1. An Even Slab
Now, this may sound like a no-brainer, but believe me, it takes practice to get a good even slab. It starts when you cut the clay off the pug. Rather than just opening the bag and slicing off a layer, examine the clay block first. You should be able to distinguish a spiral in the middle.
This diagram from theClay Arts Guild of Helena shows how the clay comes out of the machine/extruder with the spiral through the center. Each pug is then cut into 25 lb blocks, set up on end, and bagged. This is standard practice for clay manufacturers.
Now that you have a nice piece of clay, stretch and roll out your slab gradually(don't smash it into shape all at once!), flipping and turning it as you go. This will help align the particles on both sides of the slab evenly.
2. Handle With Care
As you work, try to keep in mind how you are handling the soft slab. Anytime you need to move it, ask yourself: "Do I really need to pick up the slab, or could I use another board to flip/adjust it instead?" Use boards as often as possible to sandwich the slab and flip it, rather than picking it up with your hands. This avoids stretching the slab, which can translate into warping as it dries. Sometimes there's no other way but to just pick it up, though, so when you do, make sure to go slow and splay your fingers to give the slab as much support as possible. Once the slab sets into the leather-hard stages, this stretching risk is all but eliminated. Once the piece is finished, dry it with just as much care! Slow and steady wins the race. Fast, uneven drying encourages warping.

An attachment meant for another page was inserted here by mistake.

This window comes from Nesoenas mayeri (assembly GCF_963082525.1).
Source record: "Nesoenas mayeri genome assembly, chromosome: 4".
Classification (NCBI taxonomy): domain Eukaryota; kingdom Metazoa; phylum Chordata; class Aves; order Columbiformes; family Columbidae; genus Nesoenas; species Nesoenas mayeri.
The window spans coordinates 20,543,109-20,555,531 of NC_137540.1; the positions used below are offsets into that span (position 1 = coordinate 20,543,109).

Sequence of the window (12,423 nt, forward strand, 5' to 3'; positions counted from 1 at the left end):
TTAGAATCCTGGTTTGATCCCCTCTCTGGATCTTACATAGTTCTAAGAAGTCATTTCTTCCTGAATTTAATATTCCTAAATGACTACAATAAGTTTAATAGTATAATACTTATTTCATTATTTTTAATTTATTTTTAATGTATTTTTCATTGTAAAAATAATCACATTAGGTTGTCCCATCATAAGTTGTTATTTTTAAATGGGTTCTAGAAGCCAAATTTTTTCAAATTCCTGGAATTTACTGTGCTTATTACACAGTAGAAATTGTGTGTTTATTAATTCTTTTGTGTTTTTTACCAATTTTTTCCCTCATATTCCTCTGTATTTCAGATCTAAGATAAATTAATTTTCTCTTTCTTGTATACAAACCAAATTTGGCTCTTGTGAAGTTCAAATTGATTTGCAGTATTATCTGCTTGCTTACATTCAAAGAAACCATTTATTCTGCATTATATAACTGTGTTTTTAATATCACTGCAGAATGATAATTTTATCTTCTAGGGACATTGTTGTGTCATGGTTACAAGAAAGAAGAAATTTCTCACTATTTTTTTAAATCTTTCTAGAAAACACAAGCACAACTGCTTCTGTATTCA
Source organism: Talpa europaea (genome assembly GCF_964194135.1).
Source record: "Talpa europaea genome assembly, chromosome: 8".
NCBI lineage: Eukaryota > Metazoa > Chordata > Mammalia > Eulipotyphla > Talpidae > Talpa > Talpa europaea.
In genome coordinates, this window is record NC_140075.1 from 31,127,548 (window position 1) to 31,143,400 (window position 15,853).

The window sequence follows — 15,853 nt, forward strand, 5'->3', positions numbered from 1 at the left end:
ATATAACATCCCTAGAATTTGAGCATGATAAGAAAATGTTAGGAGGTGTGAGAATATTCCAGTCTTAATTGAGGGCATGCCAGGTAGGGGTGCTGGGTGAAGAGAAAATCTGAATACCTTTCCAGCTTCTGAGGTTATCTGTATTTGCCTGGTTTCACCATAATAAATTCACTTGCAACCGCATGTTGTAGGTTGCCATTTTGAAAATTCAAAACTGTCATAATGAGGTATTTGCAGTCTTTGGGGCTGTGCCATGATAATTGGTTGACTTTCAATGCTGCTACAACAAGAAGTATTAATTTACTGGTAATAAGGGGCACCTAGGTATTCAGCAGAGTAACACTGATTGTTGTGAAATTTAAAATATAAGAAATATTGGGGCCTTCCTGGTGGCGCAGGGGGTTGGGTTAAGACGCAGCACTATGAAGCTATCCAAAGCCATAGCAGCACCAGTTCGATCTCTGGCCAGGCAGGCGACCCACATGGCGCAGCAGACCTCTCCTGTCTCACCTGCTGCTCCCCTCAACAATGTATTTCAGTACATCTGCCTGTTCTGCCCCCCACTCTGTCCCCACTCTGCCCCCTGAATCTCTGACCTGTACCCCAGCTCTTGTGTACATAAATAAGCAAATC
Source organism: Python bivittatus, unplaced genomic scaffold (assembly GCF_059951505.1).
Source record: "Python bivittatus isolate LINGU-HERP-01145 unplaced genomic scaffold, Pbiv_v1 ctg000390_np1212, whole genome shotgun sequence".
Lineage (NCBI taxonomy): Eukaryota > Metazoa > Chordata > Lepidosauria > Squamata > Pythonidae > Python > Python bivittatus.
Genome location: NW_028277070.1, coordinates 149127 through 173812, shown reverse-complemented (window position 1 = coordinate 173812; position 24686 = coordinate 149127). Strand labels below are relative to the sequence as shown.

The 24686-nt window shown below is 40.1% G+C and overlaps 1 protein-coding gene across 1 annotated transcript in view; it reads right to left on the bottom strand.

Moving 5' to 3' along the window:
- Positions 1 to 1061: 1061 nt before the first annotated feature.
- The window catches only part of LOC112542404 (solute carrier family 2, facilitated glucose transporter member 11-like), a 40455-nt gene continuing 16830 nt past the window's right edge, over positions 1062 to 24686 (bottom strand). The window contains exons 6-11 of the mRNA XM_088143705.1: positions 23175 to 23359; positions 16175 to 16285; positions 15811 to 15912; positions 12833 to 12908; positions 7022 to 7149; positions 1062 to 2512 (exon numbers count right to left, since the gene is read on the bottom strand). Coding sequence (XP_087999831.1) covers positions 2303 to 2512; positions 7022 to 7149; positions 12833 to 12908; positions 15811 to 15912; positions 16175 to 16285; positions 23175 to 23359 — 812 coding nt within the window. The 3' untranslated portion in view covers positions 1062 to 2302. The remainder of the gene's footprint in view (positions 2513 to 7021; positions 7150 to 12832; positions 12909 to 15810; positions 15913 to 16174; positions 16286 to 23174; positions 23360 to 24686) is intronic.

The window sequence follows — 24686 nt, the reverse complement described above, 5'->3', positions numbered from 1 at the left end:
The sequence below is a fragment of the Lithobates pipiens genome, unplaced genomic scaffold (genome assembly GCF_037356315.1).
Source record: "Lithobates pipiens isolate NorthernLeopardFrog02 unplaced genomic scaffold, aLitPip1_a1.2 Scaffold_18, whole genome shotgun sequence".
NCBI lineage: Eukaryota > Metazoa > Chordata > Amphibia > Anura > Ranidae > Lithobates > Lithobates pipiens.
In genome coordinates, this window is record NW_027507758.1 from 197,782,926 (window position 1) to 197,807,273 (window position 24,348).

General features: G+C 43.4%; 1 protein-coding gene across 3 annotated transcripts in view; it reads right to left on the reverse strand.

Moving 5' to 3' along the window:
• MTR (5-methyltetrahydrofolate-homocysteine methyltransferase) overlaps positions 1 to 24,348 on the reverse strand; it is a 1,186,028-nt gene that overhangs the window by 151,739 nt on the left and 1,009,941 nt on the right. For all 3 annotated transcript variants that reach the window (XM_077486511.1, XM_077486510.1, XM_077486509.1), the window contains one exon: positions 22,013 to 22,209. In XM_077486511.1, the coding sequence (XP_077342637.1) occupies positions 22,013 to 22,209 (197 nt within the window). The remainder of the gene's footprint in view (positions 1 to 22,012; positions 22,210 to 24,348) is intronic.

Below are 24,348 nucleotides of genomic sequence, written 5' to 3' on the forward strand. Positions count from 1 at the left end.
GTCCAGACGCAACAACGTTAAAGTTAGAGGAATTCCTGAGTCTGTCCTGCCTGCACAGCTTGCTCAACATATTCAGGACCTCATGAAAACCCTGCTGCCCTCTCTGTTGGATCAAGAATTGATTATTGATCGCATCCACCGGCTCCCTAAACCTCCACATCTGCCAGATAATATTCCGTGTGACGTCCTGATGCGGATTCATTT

3. Don't Stress, Compress!
While this is more of a general rule of handbuilding, it sort-of applies to warping, so I've decided to mention it. Make sure to compress your edges and attachment seams! The edges of the slab get weaker as you work and move the slab around, so it is important to go back and re-compress those edges to ensure sturdy attachments and strong rims. Clay moves as it dries, and without proper compression on your attachments, those joined slabs will want to warp away from each other, creating cracks.
4. Put a Foot On It
A plate with a foot ring is much less likely to warp than one without. The reason for this is the same as basic construction fundamentals: A broad plane is much stronger with an underlying support brace. The foot ring adds this support and helps stabilize the wide flat span of slab.
5. Don't Wait, Weight!
Weights are a very helpful tool for handbuilders. Most common are small sandbags that can be made at home with old socks and a Ziploc sandwich bag. Fill the sandwich bag with a pound or two of sand, double bag if desired, and place inside an old athletic sock. Tie off the end and voila! Instant high-tech handbuilding tool. These sandbag weights are perfect for plates, applying just enough even pressure to discourage warping as the plate dries. As soon as the plate is soft leather-hard, these weights can be applied. Don't overdo it, though. One or two sandbags usually does the trick. I recommend putting a soft liner between the sandbags and your piece, however, as the texture from the sock can sometimes be left behind. I use a thin piece of foam (like the ones that line Orton cone boxes!) to preserve my plates' surface.
For tiles and other flat pieces, sandwich them between sheets of drywall and let them dry slowly, flipping every day or so. Make sure to wait until the pieces are soft leather-hard before sandwiching, to avoid damaging any decoration on the surface. I also use this technique on larger plates and platters, to help keep the rim level as it dries.
At the end of the day, as with anything clay-related, there is no shortcut to experience. Some levels of understanding can only be achieved through trial and error. Don't get discouraged! Keep making, keep learning!